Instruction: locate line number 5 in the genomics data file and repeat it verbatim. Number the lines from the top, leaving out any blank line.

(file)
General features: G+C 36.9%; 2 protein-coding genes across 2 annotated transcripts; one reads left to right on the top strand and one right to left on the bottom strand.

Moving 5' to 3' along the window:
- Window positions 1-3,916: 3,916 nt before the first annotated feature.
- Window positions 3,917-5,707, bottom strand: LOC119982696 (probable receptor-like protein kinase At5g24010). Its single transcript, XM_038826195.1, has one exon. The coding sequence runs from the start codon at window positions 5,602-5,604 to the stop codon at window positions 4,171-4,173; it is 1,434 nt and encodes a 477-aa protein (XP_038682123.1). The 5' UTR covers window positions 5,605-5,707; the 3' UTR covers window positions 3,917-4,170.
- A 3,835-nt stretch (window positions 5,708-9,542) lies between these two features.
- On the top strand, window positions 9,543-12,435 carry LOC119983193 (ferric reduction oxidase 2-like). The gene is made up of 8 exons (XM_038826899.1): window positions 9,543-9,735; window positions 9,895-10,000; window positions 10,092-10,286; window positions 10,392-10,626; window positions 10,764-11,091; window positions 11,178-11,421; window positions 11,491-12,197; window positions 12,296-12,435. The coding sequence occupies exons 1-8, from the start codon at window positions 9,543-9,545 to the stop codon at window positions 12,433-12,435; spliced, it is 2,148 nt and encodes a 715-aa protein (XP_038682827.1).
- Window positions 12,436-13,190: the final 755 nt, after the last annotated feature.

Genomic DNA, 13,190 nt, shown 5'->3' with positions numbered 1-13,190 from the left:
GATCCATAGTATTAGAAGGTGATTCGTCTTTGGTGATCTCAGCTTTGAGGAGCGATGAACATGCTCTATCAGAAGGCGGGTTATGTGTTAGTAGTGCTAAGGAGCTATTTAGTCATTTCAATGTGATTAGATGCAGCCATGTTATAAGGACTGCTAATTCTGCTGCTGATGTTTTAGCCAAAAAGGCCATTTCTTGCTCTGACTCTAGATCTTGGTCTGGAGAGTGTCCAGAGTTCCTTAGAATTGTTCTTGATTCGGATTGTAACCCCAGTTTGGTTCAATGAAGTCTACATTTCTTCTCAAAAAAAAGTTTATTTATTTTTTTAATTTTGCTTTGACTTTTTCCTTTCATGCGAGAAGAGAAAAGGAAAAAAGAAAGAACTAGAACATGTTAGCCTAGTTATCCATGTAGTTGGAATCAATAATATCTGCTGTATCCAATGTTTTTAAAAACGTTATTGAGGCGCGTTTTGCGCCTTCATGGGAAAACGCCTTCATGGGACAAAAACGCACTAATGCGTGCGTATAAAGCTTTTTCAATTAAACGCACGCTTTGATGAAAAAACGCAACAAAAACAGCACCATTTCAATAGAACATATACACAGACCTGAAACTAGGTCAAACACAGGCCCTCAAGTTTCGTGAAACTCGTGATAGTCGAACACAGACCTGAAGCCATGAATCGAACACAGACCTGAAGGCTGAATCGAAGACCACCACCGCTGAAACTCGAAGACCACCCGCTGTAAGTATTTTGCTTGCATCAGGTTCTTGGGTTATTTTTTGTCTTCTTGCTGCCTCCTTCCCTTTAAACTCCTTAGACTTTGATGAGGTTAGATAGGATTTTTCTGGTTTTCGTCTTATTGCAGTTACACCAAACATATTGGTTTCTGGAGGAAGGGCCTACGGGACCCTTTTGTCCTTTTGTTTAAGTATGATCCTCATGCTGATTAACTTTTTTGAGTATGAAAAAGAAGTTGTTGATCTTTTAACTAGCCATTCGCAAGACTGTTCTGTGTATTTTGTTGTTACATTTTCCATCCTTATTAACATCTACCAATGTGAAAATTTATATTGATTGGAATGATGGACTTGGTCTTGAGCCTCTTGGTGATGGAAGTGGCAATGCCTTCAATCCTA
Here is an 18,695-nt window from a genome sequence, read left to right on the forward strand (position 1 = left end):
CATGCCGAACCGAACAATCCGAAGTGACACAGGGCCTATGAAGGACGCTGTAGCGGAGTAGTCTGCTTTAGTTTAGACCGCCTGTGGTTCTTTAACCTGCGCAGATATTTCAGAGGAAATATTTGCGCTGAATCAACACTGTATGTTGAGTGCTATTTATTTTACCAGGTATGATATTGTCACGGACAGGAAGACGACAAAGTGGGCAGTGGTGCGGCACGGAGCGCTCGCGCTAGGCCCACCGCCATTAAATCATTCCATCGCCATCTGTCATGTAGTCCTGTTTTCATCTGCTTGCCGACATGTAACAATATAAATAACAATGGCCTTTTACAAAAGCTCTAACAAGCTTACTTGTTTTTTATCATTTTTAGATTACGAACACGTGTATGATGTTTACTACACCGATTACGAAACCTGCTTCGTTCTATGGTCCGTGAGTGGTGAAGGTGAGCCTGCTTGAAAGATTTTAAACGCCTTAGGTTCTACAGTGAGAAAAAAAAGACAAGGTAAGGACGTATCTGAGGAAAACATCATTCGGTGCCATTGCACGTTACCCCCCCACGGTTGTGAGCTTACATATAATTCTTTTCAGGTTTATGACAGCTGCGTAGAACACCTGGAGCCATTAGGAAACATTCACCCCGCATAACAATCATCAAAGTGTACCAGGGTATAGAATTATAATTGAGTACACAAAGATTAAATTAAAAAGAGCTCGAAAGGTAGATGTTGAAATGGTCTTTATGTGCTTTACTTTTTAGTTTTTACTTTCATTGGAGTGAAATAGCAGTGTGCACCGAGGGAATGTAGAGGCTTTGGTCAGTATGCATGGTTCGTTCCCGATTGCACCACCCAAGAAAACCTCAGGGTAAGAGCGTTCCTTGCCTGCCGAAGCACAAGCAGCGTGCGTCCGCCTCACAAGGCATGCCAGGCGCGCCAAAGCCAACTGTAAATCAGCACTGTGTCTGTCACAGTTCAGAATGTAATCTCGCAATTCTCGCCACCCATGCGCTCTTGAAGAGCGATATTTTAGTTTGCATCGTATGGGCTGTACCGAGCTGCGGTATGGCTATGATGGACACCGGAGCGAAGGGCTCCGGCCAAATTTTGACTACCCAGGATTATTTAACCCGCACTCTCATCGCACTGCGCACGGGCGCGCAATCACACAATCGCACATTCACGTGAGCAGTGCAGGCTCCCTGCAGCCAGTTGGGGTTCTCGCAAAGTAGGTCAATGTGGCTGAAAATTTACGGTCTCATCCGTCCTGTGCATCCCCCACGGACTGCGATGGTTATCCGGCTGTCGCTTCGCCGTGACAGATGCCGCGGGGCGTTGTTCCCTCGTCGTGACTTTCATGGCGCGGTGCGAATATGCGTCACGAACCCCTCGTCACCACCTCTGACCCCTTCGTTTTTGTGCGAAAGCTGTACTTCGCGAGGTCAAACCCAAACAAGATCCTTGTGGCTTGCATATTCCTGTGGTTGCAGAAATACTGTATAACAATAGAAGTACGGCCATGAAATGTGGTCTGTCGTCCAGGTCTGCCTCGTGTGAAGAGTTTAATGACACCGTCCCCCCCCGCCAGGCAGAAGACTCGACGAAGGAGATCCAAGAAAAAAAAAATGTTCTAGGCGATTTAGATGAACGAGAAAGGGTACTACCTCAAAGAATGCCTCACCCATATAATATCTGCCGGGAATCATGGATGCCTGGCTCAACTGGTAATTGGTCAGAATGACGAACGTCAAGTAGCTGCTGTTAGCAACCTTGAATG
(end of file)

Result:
- A 3,835-nt stretch (window positions 5,708-9,542) lies between these two features.